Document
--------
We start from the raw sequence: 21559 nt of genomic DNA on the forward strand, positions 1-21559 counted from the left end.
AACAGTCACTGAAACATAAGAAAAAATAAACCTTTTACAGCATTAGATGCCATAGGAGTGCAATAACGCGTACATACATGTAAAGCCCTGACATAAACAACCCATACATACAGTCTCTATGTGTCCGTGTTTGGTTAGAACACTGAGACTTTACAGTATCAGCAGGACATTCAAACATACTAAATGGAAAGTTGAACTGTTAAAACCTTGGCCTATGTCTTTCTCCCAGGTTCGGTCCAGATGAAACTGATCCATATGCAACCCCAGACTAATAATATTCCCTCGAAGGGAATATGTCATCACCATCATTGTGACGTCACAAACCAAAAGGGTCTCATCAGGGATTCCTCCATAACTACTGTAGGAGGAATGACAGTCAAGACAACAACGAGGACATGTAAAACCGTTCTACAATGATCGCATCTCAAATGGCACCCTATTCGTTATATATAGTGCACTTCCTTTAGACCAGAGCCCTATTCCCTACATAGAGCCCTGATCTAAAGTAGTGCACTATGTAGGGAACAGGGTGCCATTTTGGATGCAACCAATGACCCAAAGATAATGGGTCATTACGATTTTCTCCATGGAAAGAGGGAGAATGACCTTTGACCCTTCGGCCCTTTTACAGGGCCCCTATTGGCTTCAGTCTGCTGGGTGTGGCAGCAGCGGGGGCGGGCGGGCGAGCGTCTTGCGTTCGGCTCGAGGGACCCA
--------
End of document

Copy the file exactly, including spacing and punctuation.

We start from the raw sequence: 21559 nt of genomic DNA on the forward strand, positions 1-21559 counted from the left end.
AACAGTCACTGAAACATAAGAAAAAATAAACCTTTTACAGCATTAGATGCCATAGGAGTGCAATAACGCGTACATACATGTAAAGCCCTGACATAAACAACCCATACATACAGTCTCTATGTGTCCGTGTTTGGTTAGAACACTGAGACTTTACAGTATCAGCAGGACATTCAAACATACTAAATGGAAAGTTGAACTGTTAAAACCTTGGCCTATGTCTTTCTCCCAGGTTCGGTCCAGATGAAACTGATCCATATGCAACCCCAGACTAATAATATTCCCTCGAAGGGAATATGTCATCACCATCATTGTGACGTCACAAACCAAAAGGGTCTCATCAGGGATTCCTCCATAACTACTGTAGGAGGAATGACAGTCAAGACAACAACGAGGACATGTAAAACCGTTCTACAATGATCGCATCTCAAATGGCACCCTATTCGTTATATATAGTGCACTTCCTTTAGACCAGAGCCCTATTCCCTACATAGAGCCCTGATCTAAAGTAGTGCACTATGTAGGGAACAGGGTGCCATTTTGGATGCAACCAATGACCCAAAGATAATGGGTCATTACGATTTTCTCCATGGAAAGAGGGAGAATGACCTTTGACCCTTCGGCCCTTTTACAGGGCCCCTATTGGCTTCAGTCTGCTGGGTGTGGCAGCAGCGGGGGCGGGCGGGCGAGCGTCTTGCGTTCGGCTCGAGGGACCCA